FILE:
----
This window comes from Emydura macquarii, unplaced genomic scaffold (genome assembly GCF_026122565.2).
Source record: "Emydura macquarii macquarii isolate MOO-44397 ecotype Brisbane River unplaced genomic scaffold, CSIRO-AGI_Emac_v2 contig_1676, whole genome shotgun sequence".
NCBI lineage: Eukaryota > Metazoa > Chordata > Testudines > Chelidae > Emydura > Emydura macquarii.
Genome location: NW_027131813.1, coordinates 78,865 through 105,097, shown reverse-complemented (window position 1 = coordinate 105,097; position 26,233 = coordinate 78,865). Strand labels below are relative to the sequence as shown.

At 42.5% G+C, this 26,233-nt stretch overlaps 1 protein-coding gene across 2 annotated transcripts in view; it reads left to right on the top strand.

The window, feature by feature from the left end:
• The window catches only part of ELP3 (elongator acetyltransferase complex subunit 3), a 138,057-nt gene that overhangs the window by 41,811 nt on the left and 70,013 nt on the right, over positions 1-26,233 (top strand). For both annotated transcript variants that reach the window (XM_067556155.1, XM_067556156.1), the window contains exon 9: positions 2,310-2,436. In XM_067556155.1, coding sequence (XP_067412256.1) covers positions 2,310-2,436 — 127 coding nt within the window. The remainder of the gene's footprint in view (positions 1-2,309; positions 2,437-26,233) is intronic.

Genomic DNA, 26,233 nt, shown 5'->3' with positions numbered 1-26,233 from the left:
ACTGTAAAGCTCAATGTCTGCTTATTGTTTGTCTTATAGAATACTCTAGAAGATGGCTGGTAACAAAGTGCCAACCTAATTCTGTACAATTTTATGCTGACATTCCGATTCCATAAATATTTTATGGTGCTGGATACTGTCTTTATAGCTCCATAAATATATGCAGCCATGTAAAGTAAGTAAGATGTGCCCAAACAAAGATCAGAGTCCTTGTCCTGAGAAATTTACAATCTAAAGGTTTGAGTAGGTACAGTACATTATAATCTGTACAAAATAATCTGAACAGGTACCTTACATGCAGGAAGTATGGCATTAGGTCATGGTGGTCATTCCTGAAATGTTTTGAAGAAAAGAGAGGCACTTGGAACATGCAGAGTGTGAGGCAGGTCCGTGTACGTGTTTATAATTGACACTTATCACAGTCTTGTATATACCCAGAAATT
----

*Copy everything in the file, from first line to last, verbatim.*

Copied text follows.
This window comes from Emydura macquarii, unplaced genomic scaffold (genome assembly GCF_026122565.2).
Source record: "Emydura macquarii macquarii isolate MOO-44397 ecotype Brisbane River unplaced genomic scaffold, CSIRO-AGI_Emac_v2 contig_1676, whole genome shotgun sequence".
NCBI lineage: Eukaryota > Metazoa > Chordata > Testudines > Chelidae > Emydura > Emydura macquarii.
Genome location: NW_027131813.1, coordinates 78,865 through 105,097, shown reverse-complemented (window position 1 = coordinate 105,097; position 26,233 = coordinate 78,865). Strand labels below are relative to the sequence as shown.

At 42.5% G+C, this 26,233-nt stretch overlaps 1 protein-coding gene across 2 annotated transcripts in view; it reads left to right on the top strand.

The window, feature by feature from the left end:
• The window catches only part of ELP3 (elongator acetyltransferase complex subunit 3), a 138,057-nt gene that overhangs the window by 41,811 nt on the left and 70,013 nt on the right, over positions 1-26,233 (top strand). For both annotated transcript variants that reach the window (XM_067556155.1, XM_067556156.1), the window contains exon 9: positions 2,310-2,436. In XM_067556155.1, coding sequence (XP_067412256.1) covers positions 2,310-2,436 — 127 coding nt within the window. The remainder of the gene's footprint in view (positions 1-2,309; positions 2,437-26,233) is intronic.

Genomic DNA, 26,233 nt, shown 5'->3' with positions numbered 1-26,233 from the left:
ACTGTAAAGCTCAATGTCTGCTTATTGTTTGTCTTATAGAATACTCTAGAAGATGGCTGGTAACAAAGTGCCAACCTAATTCTGTACAATTTTATGCTGACATTCCGATTCCATAAATATTTTATGGTGCTGGATACTGTCTTTATAGCTCCATAAATATATGCAGCCATGTAAAGTAAGTAAGATGTGCCCAAACAAAGATCAGAGTCCTTGTCCTGAGAAATTTACAATCTAAAGGTTTGAGTAGGTACAGTACATTATAATCTGTACAAAATAATCTGAACAGGTACCTTACATGCAGGAAGTATGGCATTAGGTCATGGTGGTCATTCCTGAAATGTTTTGAAGAAAAGAGAGGCACTTGGAACATGCAGAGTGTGAGGCAGGTCCGTGTACGTGTTTATAATTGACACTTATCACAGTCTTGTATATACCCAGAAATT